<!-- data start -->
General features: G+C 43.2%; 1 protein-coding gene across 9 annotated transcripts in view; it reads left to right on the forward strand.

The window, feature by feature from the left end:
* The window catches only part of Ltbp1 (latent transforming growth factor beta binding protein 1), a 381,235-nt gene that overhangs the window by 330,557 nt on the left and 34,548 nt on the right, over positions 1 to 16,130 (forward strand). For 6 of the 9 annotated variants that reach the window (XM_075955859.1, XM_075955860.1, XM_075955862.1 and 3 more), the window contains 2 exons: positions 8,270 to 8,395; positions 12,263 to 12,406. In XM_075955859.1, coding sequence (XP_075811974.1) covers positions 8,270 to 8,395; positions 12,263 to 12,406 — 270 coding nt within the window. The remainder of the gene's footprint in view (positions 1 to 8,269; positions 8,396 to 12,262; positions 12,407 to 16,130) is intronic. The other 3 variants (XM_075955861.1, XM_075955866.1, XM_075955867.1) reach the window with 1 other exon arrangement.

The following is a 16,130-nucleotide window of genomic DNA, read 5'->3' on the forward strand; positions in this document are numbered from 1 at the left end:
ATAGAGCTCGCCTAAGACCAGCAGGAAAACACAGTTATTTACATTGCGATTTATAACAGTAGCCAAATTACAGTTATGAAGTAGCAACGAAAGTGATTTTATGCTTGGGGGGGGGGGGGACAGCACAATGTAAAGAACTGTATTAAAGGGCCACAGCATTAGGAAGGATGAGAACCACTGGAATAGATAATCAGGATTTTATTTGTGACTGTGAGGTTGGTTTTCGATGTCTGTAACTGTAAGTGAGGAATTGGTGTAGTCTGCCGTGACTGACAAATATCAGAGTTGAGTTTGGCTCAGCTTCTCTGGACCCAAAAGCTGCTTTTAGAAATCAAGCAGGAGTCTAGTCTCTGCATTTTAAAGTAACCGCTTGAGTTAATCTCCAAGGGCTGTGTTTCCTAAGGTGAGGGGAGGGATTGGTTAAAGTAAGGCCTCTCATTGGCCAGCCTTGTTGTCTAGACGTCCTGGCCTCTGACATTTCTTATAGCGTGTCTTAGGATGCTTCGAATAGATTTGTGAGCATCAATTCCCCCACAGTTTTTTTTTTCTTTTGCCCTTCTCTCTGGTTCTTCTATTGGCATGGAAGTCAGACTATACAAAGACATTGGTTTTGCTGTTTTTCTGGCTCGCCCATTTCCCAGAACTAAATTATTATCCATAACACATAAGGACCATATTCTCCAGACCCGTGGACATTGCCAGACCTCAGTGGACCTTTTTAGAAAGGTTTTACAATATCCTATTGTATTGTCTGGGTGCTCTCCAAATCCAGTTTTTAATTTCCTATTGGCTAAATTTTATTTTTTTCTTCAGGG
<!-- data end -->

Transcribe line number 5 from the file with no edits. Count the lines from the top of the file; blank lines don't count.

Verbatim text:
ATAGAGCTCGCCTAAGACCAGCAGGAAAACACAGTTATTTACATTGCGATTTATAACAGTAGCCAAATTACAGTTATGAAGTAGCAACGAAAGTGATTTTATGCTTGGGGGGGGGGGGGACAGCACAATGTAAAGAACTGTATTAAAGGGCCACAGCATTAGGAAGGATGAGAACCACTGGAATAGATAATCAGGATTTTATTTGTGACTGTGAGGTTGGTTTTCGATGTCTGTAACTGTAAGTGAGGAATTGGTGTAGTCTGCCGTGACTGACAAATATCAGAGTTGAGTTTGGCTCAGCTTCTCTGGACCCAAAAGCTGCTTTTAGAAATCAAGCAGGAGTCTAGTCTCTGCATTTTAAAGTAACCGCTTGAGTTAATCTCCAAGGGCTGTGTTTCCTAAGGTGAGGGGAGGGATTGGTTAAAGTAAGGCCTCTCATTGGCCAGCCTTGTTGTCTAGACGTCCTGGCCTCTGACATTTCTTATAGCGTGTCTTAGGATGCTTCGAATAGATTTGTGAGCATCAATTCCCCCACAGTTTTTTTTTTCTTTTGCCCTTCTCTCTGGTTCTTCTATTGGCATGGAAGTCAGACTATACAAAGACATTGGTTTTGCTGTTTTTCTGGCTCGCCCATTTCCCAGAACTAAATTATTATCCATAACACATAAGGACCATATTCTCCAGACCCGTGGACATTGCCAGACCTCAGTGGACCTTTTTAGAAAGGTTTTACAATATCCTATTGTATTGTCTGGGTGCTCTCCAAATCCAGTTTTTAATTTCCTATTGGCTAAATTTTATTTTTTTCTTCAGGG